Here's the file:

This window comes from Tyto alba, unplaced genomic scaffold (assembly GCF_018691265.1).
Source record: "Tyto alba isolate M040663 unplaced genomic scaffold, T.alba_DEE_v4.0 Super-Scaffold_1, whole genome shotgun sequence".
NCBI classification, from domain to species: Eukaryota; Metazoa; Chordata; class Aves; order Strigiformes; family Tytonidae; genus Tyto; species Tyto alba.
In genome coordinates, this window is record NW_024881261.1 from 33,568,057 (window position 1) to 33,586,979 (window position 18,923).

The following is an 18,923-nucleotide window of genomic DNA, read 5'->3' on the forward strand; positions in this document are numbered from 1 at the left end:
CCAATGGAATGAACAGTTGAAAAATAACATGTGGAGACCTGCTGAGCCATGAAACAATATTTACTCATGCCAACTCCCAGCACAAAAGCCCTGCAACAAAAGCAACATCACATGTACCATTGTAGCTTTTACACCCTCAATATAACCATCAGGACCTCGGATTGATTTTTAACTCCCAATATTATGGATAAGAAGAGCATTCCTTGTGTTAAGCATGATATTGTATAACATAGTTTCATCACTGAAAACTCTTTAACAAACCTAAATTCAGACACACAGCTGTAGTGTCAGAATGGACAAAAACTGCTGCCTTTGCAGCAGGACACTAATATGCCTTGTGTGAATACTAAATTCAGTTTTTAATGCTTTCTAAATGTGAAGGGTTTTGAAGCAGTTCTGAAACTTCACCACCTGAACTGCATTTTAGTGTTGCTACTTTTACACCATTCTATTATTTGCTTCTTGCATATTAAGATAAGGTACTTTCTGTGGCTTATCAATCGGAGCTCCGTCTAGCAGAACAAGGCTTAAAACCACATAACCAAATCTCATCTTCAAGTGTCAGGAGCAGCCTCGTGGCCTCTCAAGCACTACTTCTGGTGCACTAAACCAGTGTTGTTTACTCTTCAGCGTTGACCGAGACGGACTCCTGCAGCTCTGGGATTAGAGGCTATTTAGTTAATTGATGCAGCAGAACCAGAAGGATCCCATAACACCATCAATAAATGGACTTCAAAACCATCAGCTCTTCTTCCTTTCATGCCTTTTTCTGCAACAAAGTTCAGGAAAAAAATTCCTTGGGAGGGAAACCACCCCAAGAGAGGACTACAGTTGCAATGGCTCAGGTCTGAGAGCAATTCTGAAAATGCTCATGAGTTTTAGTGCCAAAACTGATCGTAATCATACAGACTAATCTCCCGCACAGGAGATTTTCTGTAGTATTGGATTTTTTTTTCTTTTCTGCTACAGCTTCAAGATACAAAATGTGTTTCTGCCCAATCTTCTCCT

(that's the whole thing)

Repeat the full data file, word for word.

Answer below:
This window comes from Tyto alba, unplaced genomic scaffold (assembly GCF_018691265.1).
Source record: "Tyto alba isolate M040663 unplaced genomic scaffold, T.alba_DEE_v4.0 Super-Scaffold_1, whole genome shotgun sequence".
NCBI classification, from domain to species: Eukaryota; Metazoa; Chordata; class Aves; order Strigiformes; family Tytonidae; genus Tyto; species Tyto alba.
In genome coordinates, this window is record NW_024881261.1 from 33,568,057 (window position 1) to 33,586,979 (window position 18,923).

The following is an 18,923-nucleotide window of genomic DNA, read 5'->3' on the forward strand; positions in this document are numbered from 1 at the left end:
CCAATGGAATGAACAGTTGAAAAATAACATGTGGAGACCTGCTGAGCCATGAAACAATATTTACTCATGCCAACTCCCAGCACAAAAGCCCTGCAACAAAAGCAACATCACATGTACCATTGTAGCTTTTACACCCTCAATATAACCATCAGGACCTCGGATTGATTTTTAACTCCCAATATTATGGATAAGAAGAGCATTCCTTGTGTTAAGCATGATATTGTATAACATAGTTTCATCACTGAAAACTCTTTAACAAACCTAAATTCAGACACACAGCTGTAGTGTCAGAATGGACAAAAACTGCTGCCTTTGCAGCAGGACACTAATATGCCTTGTGTGAATACTAAATTCAGTTTTTAATGCTTTCTAAATGTGAAGGGTTTTGAAGCAGTTCTGAAACTTCACCACCTGAACTGCATTTTAGTGTTGCTACTTTTACACCATTCTATTATTTGCTTCTTGCATATTAAGATAAGGTACTTTCTGTGGCTTATCAATCGGAGCTCCGTCTAGCAGAACAAGGCTTAAAACCACATAACCAAATCTCATCTTCAAGTGTCAGGAGCAGCCTCGTGGCCTCTCAAGCACTACTTCTGGTGCACTAAACCAGTGTTGTTTACTCTTCAGCGTTGACCGAGACGGACTCCTGCAGCTCTGGGATTAGAGGCTATTTAGTTAATTGATGCAGCAGAACCAGAAGGATCCCATAACACCATCAATAAATGGACTTCAAAACCATCAGCTCTTCTTCCTTTCATGCCTTTTTCTGCAACAAAGTTCAGGAAAAAAATTCCTTGGGAGGGAAACCACCCCAAGAGAGGACTACAGTTGCAATGGCTCAGGTCTGAGAGCAATTCTGAAAATGCTCATGAGTTTTAGTGCCAAAACTGATCGTAATCATACAGACTAATCTCCCGCACAGGAGATTTTCTGTAGTATTGGATTTTTTTTTCTTTTCTGCTACAGCTTCAAGATACAAAATGTGTTTCTGCCCAATCTTCTCCT